Did you catch it? What is the point of Romans 6? WE ARE NO LONGER ALIVE TO SIN, BUT INSTEAD DEAD TO SIN. The whole point of Romans 7 is, then, to be understood as those who have not yet passed through death unto life. We might technically be saved, but we have not yet come unto the place of resurrection. One man said it this way: Many saved, few converted. Paul continues:

“So, my brothers, you also died to the law through the body of Christ, that you might believe to another, to him who was raised from the dead, in order that we might bear fruit to God.”

Our life is hid with Christ in God. For they who have been raised unto this glory no longer face the death to self that is required of those who have not yet died. This is why later in Romans 7 Paul says, “As it is, it is no longer I myself who [sins], but it is sin living in me.” And again, “Now if I do what I do not want to do, it is no longer I who do it, but it is sin living in me that does it.” Why does Paul say this? Because the “me” being spoken of is not the same “me” that was put to death. The “me” that Paul is speaking of is the relation that I have with Christ. It is the new life. I am now alive to God, and that “me” cannot sin.

So, when we come back to our theology of the cross, we ask the question of what it means to die daily. The cross of Jesus was not about death, but instead about sacrifice. It was not about death, but instead servanthood. It was not about death, but instead selflessness. That which needed to die – the sinful man – had already died. Likewise, the cross that I bear daily is not a cross unto death that I might be resurrected. That has already happened. It is about me giving my life as a ransom for many. It is about me giving my life for my friends. Even if I descend into the deepest depths of the earth on their behalf, it is still my life to take back up. I am both priest and sacrifice, pouring myself out like a drink offering on behalf of my friends.

That is the cross as life. It doesn’t diminish my life. It doesn’t take away from who I am in God. It isn’t about dying to self. It isn’t even about dying to selfishness, because that selfishness has already died. It is about giving my life as a ransom for many. It is love covering a multitude of sins. It is me being merciful, so that through my mercy, they may obtain mercy. It is me being a living sacrifice. This theme is taken up through the whole of the book of Romans, and yet I’ve never heard anyone else proclaim it. I’ve heard others come close, but I can’t say I’ve ever heard anyone who would speak this. I no longer live, but Christ in me. Therefore, when I lay down my life as a living sacrifice, it is not me dying – it is me obtaining even greater life. Because I lay down my life willingly, it is mine to take back up again – not because I am somehow on par with Christ, but because that kind of sacrifice is what attains unto eternal reward. It is the wisdom of the Kingdom: he who loses His life shall obtain life. How much greater life do we obtain when we willingly lay down our lives in apostolic priestliness for the benefit and glory of another?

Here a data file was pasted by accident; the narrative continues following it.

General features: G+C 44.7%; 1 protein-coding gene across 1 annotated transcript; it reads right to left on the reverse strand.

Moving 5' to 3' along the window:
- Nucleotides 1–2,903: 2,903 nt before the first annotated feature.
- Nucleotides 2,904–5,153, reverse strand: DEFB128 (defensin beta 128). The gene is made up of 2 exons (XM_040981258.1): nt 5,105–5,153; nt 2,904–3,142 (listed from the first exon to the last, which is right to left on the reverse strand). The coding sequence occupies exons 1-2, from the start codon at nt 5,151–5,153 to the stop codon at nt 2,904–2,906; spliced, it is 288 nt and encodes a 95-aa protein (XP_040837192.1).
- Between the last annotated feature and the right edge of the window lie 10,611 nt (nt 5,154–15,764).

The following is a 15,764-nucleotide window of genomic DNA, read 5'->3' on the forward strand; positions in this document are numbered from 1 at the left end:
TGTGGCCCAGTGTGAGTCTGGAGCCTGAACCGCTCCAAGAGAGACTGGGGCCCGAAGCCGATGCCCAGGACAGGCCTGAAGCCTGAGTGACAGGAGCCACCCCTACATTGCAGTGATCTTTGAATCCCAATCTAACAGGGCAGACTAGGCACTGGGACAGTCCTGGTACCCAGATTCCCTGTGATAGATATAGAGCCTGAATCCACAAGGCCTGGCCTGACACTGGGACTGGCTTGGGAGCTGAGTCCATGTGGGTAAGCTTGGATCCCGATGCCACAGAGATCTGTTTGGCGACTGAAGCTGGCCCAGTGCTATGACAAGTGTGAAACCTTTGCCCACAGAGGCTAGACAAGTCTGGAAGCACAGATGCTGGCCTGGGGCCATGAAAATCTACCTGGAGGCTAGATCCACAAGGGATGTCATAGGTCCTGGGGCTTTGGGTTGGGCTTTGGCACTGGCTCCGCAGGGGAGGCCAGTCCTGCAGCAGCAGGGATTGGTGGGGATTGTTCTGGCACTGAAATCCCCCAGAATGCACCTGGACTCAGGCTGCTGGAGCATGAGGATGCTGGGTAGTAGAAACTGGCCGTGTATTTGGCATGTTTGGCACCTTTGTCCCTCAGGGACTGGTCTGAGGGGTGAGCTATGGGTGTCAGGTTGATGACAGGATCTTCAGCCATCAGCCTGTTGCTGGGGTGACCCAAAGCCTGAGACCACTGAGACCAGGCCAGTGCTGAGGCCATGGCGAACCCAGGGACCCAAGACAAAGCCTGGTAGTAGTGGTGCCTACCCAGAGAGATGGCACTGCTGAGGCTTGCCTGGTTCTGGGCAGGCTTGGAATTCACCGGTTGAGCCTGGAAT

Maybe this helps us to understand why Paul tells the Philippians, “…in order that I may boast on the day of Christ that I did not run or labor for nothing.” Again, he tells the Thessalonians, “For this reason, when I could stand it no longer, I sent to find out about your faith. I was afraid that in some way the tempter might have tempted you and our efforts might have been in vain.” Paul has been a living sacrifice to these churches. Has this sacrifice been a waste? But, alas! In neither instance does it seem as though Paul concludes that it has. It is a labor of love – even my own death – because I know that God has already raised me up unto life. To die is to be with Christ. My cross that I bear is no longer one of death; it is now a cross of liberty. I am not forced to die upon this cross any longer, because I have already died upon it. I now walk according to the Sprit. But, that Spirit bids me back to the cross so that I might express the same love that Christ expressed on Calvary.

The cross is life for the believer, not because we constantly die to self, but because in the laying down of our life, others find life. This challenges me, but also excites me. I hope it has the same affect on you. May the Lord work this deeply in both of us that we might obtain life and meet in Zion.